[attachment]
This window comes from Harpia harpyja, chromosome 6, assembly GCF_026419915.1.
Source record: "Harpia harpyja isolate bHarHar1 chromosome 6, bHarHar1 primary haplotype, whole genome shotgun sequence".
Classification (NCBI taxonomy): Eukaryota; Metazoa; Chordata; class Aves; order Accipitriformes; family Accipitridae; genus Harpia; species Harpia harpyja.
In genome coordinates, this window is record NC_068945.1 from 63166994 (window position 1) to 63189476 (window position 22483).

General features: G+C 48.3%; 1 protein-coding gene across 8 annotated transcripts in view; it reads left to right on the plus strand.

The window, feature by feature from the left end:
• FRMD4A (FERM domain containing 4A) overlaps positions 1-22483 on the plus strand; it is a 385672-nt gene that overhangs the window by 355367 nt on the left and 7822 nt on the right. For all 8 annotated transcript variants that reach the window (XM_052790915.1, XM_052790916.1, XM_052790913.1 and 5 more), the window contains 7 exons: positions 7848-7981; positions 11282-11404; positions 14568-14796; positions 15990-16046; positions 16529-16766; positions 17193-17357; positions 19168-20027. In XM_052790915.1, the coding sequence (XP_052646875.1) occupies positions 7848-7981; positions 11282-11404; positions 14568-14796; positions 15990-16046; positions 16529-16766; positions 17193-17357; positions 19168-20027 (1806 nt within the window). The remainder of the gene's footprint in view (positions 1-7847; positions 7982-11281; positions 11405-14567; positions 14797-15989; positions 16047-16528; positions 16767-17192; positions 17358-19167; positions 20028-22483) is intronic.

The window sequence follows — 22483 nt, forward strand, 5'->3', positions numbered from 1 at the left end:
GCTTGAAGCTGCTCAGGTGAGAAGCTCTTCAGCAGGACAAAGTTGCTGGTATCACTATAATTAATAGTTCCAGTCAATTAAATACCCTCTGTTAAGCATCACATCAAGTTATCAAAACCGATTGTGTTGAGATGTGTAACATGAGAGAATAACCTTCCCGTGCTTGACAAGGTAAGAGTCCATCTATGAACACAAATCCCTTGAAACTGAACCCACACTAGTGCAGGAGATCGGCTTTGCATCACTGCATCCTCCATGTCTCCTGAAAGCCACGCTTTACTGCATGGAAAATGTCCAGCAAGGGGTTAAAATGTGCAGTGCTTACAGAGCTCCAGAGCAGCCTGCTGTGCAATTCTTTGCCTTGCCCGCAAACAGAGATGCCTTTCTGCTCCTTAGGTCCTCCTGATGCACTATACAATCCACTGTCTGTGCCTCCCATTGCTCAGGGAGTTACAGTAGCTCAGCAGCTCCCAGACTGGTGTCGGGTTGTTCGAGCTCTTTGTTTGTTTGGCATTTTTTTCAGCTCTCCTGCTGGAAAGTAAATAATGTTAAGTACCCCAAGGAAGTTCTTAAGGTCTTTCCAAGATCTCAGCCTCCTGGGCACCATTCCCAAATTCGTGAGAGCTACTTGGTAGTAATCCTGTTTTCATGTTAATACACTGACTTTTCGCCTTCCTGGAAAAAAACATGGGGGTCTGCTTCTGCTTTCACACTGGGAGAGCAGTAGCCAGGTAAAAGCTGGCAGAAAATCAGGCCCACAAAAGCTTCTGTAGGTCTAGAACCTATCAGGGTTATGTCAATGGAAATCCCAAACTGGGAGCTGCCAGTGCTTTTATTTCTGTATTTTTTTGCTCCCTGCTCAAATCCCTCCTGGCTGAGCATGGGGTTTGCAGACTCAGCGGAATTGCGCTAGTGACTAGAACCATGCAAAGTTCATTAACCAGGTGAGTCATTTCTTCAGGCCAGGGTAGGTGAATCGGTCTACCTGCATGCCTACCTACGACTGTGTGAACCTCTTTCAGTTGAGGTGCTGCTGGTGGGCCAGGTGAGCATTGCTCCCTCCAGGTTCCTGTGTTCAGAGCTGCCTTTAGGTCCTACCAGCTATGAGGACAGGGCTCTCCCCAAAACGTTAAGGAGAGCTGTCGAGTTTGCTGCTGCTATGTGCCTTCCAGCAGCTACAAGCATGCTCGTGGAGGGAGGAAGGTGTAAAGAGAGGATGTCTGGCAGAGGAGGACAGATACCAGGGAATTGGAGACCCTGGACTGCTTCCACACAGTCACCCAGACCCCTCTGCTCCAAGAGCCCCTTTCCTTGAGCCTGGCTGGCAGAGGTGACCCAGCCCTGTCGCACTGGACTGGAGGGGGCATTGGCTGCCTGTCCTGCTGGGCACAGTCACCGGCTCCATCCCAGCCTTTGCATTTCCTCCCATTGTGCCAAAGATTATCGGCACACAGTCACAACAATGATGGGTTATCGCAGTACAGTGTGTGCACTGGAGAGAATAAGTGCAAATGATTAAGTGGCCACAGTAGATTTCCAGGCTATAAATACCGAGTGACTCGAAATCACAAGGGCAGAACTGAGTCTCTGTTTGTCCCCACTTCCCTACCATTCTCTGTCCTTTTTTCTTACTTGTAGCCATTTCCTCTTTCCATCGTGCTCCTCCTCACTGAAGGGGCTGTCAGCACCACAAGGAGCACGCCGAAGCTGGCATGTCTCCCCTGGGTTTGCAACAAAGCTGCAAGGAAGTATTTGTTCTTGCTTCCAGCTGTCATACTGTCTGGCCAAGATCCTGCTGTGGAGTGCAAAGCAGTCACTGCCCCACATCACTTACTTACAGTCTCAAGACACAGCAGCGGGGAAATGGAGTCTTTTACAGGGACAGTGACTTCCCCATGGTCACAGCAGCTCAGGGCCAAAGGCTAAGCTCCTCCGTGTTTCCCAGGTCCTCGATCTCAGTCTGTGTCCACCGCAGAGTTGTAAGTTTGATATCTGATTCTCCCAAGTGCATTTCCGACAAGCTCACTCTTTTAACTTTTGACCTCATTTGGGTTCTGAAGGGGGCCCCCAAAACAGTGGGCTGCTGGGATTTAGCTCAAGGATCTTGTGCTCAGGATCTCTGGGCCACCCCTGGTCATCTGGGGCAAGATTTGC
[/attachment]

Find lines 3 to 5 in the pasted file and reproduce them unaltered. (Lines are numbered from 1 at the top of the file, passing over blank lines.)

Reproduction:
Classification (NCBI taxonomy): Eukaryota; Metazoa; Chordata; class Aves; order Accipitriformes; family Accipitridae; genus Harpia; species Harpia harpyja.
In genome coordinates, this window is record NC_068945.1 from 63166994 (window position 1) to 63189476 (window position 22483).

General features: G+C 48.3%; 1 protein-coding gene across 8 annotated transcripts in view; it reads left to right on the plus strand.